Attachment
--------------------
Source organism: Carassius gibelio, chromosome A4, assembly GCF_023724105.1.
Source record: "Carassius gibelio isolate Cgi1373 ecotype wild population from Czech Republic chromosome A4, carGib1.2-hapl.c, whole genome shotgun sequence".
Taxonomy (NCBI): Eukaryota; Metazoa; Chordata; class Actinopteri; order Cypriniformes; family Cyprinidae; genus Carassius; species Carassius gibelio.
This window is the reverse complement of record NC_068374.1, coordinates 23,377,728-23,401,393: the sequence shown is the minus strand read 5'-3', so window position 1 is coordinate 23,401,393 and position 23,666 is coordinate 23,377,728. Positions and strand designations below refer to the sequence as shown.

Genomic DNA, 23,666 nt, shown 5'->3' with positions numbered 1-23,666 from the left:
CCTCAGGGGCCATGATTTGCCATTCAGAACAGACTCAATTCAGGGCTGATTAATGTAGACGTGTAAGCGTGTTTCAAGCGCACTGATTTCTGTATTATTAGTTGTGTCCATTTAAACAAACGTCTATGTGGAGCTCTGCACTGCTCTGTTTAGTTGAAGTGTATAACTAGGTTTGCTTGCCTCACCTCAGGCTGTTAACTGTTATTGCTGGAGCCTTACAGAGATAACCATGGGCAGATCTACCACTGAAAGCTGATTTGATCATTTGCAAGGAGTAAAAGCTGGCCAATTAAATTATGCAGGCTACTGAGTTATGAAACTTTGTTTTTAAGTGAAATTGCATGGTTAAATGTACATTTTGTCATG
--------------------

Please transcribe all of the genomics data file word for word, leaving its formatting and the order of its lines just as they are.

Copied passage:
Source organism: Carassius gibelio, chromosome A4, assembly GCF_023724105.1.
Source record: "Carassius gibelio isolate Cgi1373 ecotype wild population from Czech Republic chromosome A4, carGib1.2-hapl.c, whole genome shotgun sequence".
Taxonomy (NCBI): Eukaryota; Metazoa; Chordata; class Actinopteri; order Cypriniformes; family Cyprinidae; genus Carassius; species Carassius gibelio.
This window is the reverse complement of record NC_068374.1, coordinates 23,377,728-23,401,393: the sequence shown is the minus strand read 5'-3', so window position 1 is coordinate 23,401,393 and position 23,666 is coordinate 23,377,728. Positions and strand designations below refer to the sequence as shown.

Genomic DNA, 23,666 nt, shown 5'->3' with positions numbered 1-23,666 from the left:
CCTCAGGGGCCATGATTTGCCATTCAGAACAGACTCAATTCAGGGCTGATTAATGTAGACGTGTAAGCGTGTTTCAAGCGCACTGATTTCTGTATTATTAGTTGTGTCCATTTAAACAAACGTCTATGTGGAGCTCTGCACTGCTCTGTTTAGTTGAAGTGTATAACTAGGTTTGCTTGCCTCACCTCAGGCTGTTAACTGTTATTGCTGGAGCCTTACAGAGATAACCATGGGCAGATCTACCACTGAAAGCTGATTTGATCATTTGCAAGGAGTAAAAGCTGGCCAATTAAATTATGCAGGCTACTGAGTTATGAAACTTTGTTTTTAAGTGAAATTGCATGGTTAAATGTACATTTTGTCATG